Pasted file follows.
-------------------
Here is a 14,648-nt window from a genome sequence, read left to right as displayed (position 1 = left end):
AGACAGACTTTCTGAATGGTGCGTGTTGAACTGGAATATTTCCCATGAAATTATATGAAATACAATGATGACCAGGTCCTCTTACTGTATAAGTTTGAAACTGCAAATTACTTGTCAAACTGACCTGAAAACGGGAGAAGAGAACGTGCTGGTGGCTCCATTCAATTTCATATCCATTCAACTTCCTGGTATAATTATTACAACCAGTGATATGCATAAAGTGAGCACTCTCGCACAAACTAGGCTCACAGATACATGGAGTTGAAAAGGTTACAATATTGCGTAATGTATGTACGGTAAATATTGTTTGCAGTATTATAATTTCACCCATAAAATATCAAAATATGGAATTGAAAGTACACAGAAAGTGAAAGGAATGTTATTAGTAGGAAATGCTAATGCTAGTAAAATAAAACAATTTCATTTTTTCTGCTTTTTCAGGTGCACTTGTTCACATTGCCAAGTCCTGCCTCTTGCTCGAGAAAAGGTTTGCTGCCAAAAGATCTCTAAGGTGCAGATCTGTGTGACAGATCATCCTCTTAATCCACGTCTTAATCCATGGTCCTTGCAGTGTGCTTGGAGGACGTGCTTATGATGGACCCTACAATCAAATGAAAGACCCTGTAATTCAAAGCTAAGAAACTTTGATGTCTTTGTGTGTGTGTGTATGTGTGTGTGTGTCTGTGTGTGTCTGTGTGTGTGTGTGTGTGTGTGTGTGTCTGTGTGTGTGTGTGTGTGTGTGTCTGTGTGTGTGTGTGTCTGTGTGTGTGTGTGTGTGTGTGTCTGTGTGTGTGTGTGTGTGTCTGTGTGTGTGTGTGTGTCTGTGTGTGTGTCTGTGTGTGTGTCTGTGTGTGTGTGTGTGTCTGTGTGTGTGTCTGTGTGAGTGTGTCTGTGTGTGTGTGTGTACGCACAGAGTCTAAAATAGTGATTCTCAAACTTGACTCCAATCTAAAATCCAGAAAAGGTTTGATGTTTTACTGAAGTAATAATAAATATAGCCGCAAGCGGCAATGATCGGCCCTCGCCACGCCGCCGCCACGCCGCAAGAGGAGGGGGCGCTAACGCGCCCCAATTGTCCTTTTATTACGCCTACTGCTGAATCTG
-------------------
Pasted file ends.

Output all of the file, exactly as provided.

Here is a 14,648-nt window from a genome sequence, read left to right as displayed (position 1 = left end):
AGACAGACTTTCTGAATGGTGCGTGTTGAACTGGAATATTTCCCATGAAATTATATGAAATACAATGATGACCAGGTCCTCTTACTGTATAAGTTTGAAACTGCAAATTACTTGTCAAACTGACCTGAAAACGGGAGAAGAGAACGTGCTGGTGGCTCCATTCAATTTCATATCCATTCAACTTCCTGGTATAATTATTACAACCAGTGATATGCATAAAGTGAGCACTCTCGCACAAACTAGGCTCACAGATACATGGAGTTGAAAAGGTTACAATATTGCGTAATGTATGTACGGTAAATATTGTTTGCAGTATTATAATTTCACCCATAAAATATCAAAATATGGAATTGAAAGTACACAGAAAGTGAAAGGAATGTTATTAGTAGGAAATGCTAATGCTAGTAAAATAAAACAATTTCATTTTTTCTGCTTTTTCAGGTGCACTTGTTCACATTGCCAAGTCCTGCCTCTTGCTCGAGAAAAGGTTTGCTGCCAAAAGATCTCTAAGGTGCAGATCTGTGTGACAGATCATCCTCTTAATCCACGTCTTAATCCATGGTCCTTGCAGTGTGCTTGGAGGACGTGCTTATGATGGACCCTACAATCAAATGAAAGACCCTGTAATTCAAAGCTAAGAAACTTTGATGTCTTTGTGTGTGTGTGTATGTGTGTGTGTGTCTGTGTGTGTCTGTGTGTGTGTGTGTGTGTGTGTGTGTCTGTGTGTGTGTGTGTGTGTGTGTCTGTGTGTGTGTGTGTCTGTGTGTGTGTGTGTGTGTGTGTCTGTGTGTGTGTGTGTGTGTCTGTGTGTGTGTGTGTGTCTGTGTGTGTGTCTGTGTGTGTGTCTGTGTGTGTGTGTGTGTCTGTGTGTGTGTCTGTGTGAGTGTGTCTGTGTGTGTGTGTGTACGCACAGAGTCTAAAATAGTGATTCTCAAACTTGACTCCAATCTAAAATCCAGAAAAGGTTTGATGTTTTACTGAAGTAATAATAAATATAGCCGCAAGCGGCAATGATCGGCCCTCGCCACGCCGCCGCCACGCCGCAAGAGGAGGGGGCGCTAACGCGCCCCAATTGTCCTTTTATTACGCCTACTGCTGAATCTG